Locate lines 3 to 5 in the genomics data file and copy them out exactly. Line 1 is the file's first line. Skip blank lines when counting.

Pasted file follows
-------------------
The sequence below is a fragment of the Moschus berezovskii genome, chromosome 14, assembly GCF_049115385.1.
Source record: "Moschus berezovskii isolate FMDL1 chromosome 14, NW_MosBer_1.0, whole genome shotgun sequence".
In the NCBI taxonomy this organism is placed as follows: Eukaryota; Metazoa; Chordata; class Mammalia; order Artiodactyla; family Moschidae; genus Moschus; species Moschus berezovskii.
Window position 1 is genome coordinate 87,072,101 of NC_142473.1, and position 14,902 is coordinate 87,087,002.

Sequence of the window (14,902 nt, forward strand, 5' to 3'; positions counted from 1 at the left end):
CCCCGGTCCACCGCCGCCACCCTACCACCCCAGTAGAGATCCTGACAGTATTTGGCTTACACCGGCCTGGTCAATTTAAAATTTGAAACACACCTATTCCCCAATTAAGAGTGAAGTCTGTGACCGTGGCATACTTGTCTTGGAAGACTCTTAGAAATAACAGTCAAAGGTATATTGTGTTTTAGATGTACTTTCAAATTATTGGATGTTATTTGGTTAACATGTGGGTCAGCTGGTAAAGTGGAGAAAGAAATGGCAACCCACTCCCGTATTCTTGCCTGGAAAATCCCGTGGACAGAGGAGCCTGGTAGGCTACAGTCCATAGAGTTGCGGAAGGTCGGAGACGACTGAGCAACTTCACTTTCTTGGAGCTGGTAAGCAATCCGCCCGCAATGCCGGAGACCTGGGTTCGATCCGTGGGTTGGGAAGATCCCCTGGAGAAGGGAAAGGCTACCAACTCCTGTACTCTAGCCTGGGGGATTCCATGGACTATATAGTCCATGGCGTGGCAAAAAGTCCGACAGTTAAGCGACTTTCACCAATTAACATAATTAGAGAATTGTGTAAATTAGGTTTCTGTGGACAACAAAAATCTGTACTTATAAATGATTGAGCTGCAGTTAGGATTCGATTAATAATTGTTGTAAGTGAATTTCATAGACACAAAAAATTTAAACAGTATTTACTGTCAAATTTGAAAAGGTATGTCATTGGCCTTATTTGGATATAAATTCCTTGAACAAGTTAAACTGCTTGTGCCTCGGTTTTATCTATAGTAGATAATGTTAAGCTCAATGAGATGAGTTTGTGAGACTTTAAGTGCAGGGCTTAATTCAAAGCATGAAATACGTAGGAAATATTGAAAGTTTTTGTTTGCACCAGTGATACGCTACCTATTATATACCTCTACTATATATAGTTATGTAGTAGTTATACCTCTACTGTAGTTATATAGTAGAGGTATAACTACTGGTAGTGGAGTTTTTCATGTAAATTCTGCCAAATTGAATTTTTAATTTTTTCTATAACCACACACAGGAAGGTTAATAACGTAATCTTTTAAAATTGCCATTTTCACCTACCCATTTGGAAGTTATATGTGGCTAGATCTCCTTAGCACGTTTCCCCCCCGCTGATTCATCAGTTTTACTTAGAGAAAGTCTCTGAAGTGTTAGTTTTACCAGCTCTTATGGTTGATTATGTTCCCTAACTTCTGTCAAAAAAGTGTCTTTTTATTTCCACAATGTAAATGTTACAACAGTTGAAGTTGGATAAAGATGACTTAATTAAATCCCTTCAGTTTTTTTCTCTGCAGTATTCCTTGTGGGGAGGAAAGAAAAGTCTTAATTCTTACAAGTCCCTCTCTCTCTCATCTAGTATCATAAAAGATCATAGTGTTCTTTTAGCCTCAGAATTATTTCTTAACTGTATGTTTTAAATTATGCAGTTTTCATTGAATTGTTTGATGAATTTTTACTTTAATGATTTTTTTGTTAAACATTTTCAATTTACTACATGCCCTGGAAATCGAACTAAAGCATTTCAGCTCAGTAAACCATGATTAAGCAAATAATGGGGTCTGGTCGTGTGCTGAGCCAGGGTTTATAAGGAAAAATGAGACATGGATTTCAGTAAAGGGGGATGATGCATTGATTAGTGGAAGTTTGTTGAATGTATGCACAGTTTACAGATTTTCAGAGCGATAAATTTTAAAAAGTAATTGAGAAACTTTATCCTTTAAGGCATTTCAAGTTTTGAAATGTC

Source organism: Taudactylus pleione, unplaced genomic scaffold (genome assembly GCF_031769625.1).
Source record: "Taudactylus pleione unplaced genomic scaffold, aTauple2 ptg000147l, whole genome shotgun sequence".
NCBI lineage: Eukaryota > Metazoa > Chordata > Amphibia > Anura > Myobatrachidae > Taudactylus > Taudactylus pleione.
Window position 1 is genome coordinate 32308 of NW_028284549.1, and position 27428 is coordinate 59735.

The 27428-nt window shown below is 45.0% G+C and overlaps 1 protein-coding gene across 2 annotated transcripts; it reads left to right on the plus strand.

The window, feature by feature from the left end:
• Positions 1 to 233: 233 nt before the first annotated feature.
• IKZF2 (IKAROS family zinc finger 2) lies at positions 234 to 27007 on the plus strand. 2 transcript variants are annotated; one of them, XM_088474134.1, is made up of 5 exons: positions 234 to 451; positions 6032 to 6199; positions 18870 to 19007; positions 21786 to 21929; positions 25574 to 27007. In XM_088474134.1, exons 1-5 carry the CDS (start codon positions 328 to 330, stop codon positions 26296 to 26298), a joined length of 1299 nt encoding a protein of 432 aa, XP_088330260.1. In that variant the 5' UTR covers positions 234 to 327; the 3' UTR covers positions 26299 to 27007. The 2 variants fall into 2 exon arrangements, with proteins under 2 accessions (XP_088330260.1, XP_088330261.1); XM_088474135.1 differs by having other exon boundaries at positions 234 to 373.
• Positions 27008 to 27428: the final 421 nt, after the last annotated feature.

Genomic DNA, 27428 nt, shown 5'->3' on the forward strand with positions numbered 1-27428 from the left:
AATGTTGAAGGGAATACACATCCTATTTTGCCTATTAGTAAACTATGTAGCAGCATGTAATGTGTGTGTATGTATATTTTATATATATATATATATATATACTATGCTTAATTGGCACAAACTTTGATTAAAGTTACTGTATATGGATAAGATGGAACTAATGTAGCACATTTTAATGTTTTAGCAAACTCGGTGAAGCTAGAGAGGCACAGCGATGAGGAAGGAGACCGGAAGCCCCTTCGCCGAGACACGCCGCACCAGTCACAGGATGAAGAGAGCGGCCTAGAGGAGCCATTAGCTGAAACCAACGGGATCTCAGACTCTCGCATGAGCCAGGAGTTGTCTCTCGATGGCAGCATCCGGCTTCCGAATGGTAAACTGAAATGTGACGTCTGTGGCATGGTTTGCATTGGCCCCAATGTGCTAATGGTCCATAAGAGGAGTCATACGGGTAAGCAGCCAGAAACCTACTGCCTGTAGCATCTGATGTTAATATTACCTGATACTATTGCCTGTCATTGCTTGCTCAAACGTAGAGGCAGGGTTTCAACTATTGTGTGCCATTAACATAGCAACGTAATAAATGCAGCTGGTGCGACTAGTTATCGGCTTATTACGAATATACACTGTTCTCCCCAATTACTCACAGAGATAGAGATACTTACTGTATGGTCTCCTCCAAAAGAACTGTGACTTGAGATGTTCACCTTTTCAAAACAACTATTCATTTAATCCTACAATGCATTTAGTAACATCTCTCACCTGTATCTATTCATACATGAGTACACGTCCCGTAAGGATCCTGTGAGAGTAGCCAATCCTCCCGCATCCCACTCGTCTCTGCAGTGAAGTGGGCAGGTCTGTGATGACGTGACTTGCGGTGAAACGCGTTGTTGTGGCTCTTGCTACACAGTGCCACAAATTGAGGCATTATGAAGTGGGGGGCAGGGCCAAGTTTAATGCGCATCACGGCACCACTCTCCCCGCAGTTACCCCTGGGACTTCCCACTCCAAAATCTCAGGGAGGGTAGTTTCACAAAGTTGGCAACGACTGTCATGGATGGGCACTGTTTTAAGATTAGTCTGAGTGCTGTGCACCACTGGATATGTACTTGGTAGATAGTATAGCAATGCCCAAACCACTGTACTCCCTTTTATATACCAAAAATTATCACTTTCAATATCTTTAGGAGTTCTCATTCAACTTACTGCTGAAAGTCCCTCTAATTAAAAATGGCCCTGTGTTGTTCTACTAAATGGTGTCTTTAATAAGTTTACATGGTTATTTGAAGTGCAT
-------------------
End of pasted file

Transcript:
In the NCBI taxonomy this organism is placed as follows: Eukaryota; Metazoa; Chordata; class Mammalia; order Artiodactyla; family Moschidae; genus Moschus; species Moschus berezovskii.
Window position 1 is genome coordinate 87,072,101 of NC_142473.1, and position 14,902 is coordinate 87,087,002.

Sequence of the window (14,902 nt, forward strand, 5' to 3'; positions counted from 1 at the left end):